Esau's enemy was the world around him that he fought to subjugate and conquer. His "red" nature, or “Gingy” as they say in Israel, was reflected in his warfare and the killing of those that dared challenge his authority. Bloodshed and murder became his trademark. And the world has suffered mightily from his descendants and their philosophy of social survival of the fittest.
King David was also a “Gingy” and a warrior, but as much as he fought the enemies around him, primarily his war faced inward. He fought noble battles conquering himself. He waged battle with the darker elements of his personality and the product of these internal wars is the book of Psalms. The same reddish temperament was used in completely opposite ways. One quality, two entirely different realities. One-the red of war and bloodshed from Esau's hands against his external enemies and the other- King David's fighting and conquering himself. His "red" becomes the inspiration for all future generations. It is an expression of the nobility that ascends from the war and victory of purifying one's whole being to Hashem.
What does this teach us about the Temple?
The world of connecting with Hashem is an inspiring world. It fills life with meaning and joy. But if we are honest with ourselves there are times when making that connection drains us of our emotional and spiritual energy. We have to push ourselves past limits that we didn't know existed. The overwhelming challenges sometimes lead us to a place where we wonder how we got to where we are and how we can possibly extricate ourselves from the seemingly insurmountable challenges of our lives. 
It is that moment when we have no choice but to give our "blood, sweat, and tears". We harness the power of "red" and charge into battle to subjugate our animal self, the selfish, lower qualities that make us distant from our souls and our true connection with Hashem. With Hashem's help we break out of the physical limitations of our previous state of being and reconnect with ourselves and Him.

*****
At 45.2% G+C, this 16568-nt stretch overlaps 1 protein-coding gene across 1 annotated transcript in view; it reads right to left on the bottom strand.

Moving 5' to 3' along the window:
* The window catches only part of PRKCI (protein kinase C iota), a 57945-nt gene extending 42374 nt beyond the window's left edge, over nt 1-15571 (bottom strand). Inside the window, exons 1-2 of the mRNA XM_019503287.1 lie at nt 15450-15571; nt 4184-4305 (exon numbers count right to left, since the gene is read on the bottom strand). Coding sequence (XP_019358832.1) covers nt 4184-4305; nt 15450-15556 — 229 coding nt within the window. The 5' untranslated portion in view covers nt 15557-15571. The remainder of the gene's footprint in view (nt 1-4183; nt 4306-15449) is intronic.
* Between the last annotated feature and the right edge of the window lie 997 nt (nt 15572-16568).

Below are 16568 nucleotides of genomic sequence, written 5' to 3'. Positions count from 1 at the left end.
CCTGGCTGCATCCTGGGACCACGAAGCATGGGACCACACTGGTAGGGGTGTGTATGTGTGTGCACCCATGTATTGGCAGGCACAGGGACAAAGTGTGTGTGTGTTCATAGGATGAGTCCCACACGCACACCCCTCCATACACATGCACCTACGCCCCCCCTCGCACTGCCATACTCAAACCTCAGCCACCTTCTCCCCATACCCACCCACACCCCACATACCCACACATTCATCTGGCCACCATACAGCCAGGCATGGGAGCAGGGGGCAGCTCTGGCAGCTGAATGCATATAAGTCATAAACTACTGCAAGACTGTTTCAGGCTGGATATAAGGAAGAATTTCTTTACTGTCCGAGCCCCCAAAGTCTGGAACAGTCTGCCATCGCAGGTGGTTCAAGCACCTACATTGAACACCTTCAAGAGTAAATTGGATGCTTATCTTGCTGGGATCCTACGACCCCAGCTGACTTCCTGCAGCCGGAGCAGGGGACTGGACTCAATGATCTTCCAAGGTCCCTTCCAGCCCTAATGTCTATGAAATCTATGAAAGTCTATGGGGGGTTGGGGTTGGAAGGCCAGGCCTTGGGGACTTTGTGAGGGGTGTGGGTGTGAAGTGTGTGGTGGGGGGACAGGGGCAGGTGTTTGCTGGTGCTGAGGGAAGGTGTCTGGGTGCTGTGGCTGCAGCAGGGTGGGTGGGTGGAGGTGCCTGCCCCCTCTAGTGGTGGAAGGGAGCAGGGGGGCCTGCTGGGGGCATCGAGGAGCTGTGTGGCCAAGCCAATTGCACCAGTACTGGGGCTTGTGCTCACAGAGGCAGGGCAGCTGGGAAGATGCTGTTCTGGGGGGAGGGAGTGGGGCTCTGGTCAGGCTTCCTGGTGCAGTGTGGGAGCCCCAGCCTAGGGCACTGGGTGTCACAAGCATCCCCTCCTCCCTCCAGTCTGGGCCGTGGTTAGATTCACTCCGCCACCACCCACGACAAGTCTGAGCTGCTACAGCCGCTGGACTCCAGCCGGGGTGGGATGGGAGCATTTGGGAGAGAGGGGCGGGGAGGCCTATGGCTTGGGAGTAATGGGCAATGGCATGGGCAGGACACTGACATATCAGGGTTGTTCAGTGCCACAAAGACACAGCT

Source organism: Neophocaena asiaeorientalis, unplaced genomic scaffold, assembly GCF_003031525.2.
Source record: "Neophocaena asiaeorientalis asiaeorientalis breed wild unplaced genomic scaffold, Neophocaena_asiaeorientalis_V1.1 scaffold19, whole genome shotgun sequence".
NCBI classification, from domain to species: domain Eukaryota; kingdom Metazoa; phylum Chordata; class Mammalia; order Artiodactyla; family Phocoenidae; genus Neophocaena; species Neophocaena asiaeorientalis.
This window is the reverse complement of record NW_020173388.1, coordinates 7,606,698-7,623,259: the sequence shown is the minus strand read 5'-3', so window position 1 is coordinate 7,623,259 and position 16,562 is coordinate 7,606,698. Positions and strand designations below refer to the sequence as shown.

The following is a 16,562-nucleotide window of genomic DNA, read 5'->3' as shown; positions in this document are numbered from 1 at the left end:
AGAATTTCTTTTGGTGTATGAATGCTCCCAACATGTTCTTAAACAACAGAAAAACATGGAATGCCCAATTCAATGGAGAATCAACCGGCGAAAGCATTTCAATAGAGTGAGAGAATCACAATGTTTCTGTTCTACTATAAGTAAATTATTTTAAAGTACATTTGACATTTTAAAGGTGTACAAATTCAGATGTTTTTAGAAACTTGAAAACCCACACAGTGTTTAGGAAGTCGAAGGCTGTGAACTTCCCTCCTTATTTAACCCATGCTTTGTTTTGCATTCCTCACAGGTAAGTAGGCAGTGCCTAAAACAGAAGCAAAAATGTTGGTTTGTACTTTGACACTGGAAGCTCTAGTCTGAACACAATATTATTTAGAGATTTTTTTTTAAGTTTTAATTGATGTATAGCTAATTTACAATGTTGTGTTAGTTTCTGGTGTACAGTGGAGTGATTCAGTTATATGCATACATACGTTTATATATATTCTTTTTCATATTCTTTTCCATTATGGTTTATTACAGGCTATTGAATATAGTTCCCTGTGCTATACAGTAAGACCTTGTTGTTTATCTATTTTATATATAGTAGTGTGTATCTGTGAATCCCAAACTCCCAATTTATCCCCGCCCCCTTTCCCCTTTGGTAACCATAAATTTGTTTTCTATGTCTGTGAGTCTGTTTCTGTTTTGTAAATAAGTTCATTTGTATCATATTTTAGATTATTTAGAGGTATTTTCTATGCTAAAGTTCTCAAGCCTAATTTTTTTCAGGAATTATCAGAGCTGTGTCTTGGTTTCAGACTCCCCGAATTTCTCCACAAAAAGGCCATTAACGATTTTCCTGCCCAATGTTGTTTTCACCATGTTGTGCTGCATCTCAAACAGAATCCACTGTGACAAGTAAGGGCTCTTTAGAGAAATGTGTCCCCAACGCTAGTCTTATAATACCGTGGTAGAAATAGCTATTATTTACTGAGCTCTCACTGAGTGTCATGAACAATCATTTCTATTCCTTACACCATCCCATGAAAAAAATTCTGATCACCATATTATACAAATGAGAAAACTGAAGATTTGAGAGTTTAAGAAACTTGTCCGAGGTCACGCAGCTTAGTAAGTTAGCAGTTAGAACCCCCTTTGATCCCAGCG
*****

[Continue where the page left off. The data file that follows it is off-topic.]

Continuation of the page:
But this is no child's play. It is real. Very real. It is our small, day-to-day struggles to overcome our pettiness with ourselves, our families, and the world around us. It is our life's struggles, keeping focus on our true, spiritual side and keeping sight of who we want and hope to be. It is the thousands of years of struggle of the Jewish people who through thick and thin have united themselves with Hashem to the cries of "Shema Yisroel". These individual and national "offerings" bring us close to Hashem in a way which we thought humanly impossible.
It is these offerings large and small, personal and communal, that create nobility and greatness within us. This is the "red" of our Temple. It is Hashem telling each one of us that our struggles are important to Him.
A quiet serene Temple would be an environment that Hashem could create for us but it would be lacking our gifts to Him. Ultimately Hashem tells us that what makes His Holy Temple so holy are the internal battles and victories of each and every one of us. May Hashem help us with our personal battles and may He help us overcome and create a world of holiness and nobility which we should see with the rebuilding of the Temple speedily and in our days.